<?php

namespace App\Http\Controllers;

use Illuminate\Http\Request;
use App\Http\Requests;
use App\User;
use App\ModelFilters\Admin\UserFilter as AdminFilter;
use App\ModelFilters\User\UserFilter as BasicUserFilter;
use Auth;

class UserController extends Controller
{
    public function index(Request $request)
    {
        $userFilter = Auth::user()->isAdmin() ? AdminFilter::class : BasicUserFilter::class;

        return User::filter($request->all(), $userFilter)->get();
    }
}

Generating The Filter

Only available if you have registered EloquentFilter\ServiceProvider::class in the providers array in your `config/app.php'

You can create a model filter with the following artisan command:

php artisan model:filter User

Where User is the Eloquent Model you are creating the filter for. This will create app/ModelFilters/UserFilter.php

The command also supports psr-4 namespacing for creating filters. You just need to make sure you escape the backslashes in the class name. For example:

php artisan model:filter AdminFilters\\User

This would create app/ModelFilters/AdminFilters/UserFilter.php

Usage

Defining The Filter Logic

Define the filter logic based on the camel cased input key passed to the filter() method.

  • Empty strings are ignored
  • setup() will be called regardless of input
  • _id is dropped from the end of the input to define the method so filtering user_id would use the user() method
  • Input without a corresponding filter method are ignored
  • The value of the key is injected into the method
  • All values are accessible through the $this->input() method or a single value by key $this->input($key)
  • All Eloquent Builder methods are accessible in this context in the model filter class.

To define methods for the following input:

[
    'company_id'   => 5,
    'name'         => 'Tuck',
    'mobile_phone' => '888555'
]

You would use the following methods:


use EloquentFilter\ModelFilter;

class UserFilter extends ModelFilter
{
    protected $blacklist = ['secretMethod'];
    
    // This will filter 'company_id' OR 'company'
    public function company($id)
    {
        return $this->where('company_id', $id);
    }

    public function name($name)
    {
        return $this->where(function($q) use ($name)
        {
            return $q->where('first_name', 'LIKE', "%$name%")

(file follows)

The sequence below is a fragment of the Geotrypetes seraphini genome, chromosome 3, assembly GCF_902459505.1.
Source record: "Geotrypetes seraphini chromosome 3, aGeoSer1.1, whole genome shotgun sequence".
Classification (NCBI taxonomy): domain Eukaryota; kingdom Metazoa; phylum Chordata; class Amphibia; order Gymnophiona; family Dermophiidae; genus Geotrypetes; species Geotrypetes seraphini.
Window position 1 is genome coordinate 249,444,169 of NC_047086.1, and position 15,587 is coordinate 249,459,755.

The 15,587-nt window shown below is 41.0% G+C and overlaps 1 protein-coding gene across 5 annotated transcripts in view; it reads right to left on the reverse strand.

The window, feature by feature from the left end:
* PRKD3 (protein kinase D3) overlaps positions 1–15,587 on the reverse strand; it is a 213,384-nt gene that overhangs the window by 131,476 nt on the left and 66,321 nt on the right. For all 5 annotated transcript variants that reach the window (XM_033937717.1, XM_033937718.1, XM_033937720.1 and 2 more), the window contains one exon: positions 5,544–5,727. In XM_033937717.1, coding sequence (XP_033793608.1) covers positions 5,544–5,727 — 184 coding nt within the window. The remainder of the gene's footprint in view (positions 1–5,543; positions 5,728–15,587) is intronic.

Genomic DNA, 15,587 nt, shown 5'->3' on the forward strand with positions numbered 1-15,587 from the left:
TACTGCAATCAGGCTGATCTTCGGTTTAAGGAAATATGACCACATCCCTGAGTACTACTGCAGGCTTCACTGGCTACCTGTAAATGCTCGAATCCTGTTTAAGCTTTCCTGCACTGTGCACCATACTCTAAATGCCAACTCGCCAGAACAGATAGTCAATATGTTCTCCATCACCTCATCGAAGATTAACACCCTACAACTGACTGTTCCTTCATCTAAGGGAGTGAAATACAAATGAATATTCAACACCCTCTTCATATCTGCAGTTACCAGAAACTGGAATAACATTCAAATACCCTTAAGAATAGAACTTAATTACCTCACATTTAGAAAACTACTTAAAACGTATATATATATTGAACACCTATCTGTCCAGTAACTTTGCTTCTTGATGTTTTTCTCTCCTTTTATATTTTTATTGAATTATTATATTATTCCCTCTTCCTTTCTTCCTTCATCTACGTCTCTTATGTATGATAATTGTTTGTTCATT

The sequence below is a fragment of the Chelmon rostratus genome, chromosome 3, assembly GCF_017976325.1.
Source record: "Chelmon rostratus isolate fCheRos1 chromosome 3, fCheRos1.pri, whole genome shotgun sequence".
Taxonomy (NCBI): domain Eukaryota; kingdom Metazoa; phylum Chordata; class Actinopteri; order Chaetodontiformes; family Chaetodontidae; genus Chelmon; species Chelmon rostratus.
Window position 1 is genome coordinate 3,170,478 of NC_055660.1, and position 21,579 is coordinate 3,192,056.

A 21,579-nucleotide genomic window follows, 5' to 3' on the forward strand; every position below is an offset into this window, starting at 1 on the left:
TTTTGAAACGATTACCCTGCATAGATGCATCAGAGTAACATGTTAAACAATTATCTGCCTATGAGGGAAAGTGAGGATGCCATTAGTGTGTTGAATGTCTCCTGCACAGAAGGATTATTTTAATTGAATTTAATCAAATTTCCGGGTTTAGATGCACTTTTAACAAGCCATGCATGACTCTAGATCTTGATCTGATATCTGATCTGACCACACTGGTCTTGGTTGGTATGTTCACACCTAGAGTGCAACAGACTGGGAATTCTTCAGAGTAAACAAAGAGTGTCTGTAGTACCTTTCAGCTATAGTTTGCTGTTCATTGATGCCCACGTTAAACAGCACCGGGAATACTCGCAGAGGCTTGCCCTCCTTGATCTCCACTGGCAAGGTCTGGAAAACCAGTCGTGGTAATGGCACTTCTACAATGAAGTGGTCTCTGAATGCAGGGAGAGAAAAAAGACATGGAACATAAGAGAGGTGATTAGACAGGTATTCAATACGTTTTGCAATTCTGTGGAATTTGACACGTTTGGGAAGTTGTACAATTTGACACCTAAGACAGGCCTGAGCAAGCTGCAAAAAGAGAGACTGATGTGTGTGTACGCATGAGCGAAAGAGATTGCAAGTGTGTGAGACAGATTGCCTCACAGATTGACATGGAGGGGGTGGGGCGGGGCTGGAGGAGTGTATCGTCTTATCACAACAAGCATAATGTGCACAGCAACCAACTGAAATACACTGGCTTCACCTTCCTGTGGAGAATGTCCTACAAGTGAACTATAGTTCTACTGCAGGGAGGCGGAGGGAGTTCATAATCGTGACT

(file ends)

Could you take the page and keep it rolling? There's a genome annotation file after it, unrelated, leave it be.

->orWhere('last_name', 'LIKE', "%$name%");
        });
    }

    public function mobilePhone($phone)
    {
        return $this->where('mobile_phone', 'LIKE', "$phone%");
    }

    public function setup()
    {
        $this->onlyShowDeletedForAdmins();
    }

    public function onlyShowDeletedForAdmins()
    {
        if(Auth::user()->isAdmin())
        {
            $this->withTrashed();
        }
    }
    
    public function secretMethod($secretParameter)
    {
        return $this->where('some_column', true);
    }
}

Note: In the above example if you do not want _id dropped from the end of the input you can set protected $drop_id = false on your filter class. Doing this would allow you to have a company() filter method as well as a companyId() filter method.

Note: In the example above all methods inside setup() will be called every time filter() is called on the model

Blacklist

Any methods defined in the blackist array will not be called by the filter. Those methods are normally used for internal filter logic.

The blacklistMethod() and whitelistMethod() methods can be used to dynamically blacklist and whitelist methods.

In the example above secretMethod() will not be called, even if there is a secret_method key in the input array. In order to call this method it would need to be whitelisted dynamically:

Example:

public function setup()
{
    if(Auth::user()->isAdmin()) {
        $this->whitelistMethod('secretMethod');
    }
}

Additional Filter Methods

The Filterable trait also comes with the below query builder helper methods:

EloquentFilter Method QueryBuilder Equivalent
$this->whereLike($column, $string) $query->where($column, 'LIKE', '%'.$string.'%')
$this->whereBeginsWith($column, $string) $query->where($column, 'LIKE', $string.'%')
$this->whereEndsWith($column, $string) $query->where($column, 'LIKE', '%'.$string)

Since these methods are part of the Filterable trait they are accessible from any model that implements the trait without the need to call in the Model's EloquentFilter.

Applying The Filter To A Model

Implement the EloquentFilter\Filterable trait on any Eloquent model:

<?php

namespace App;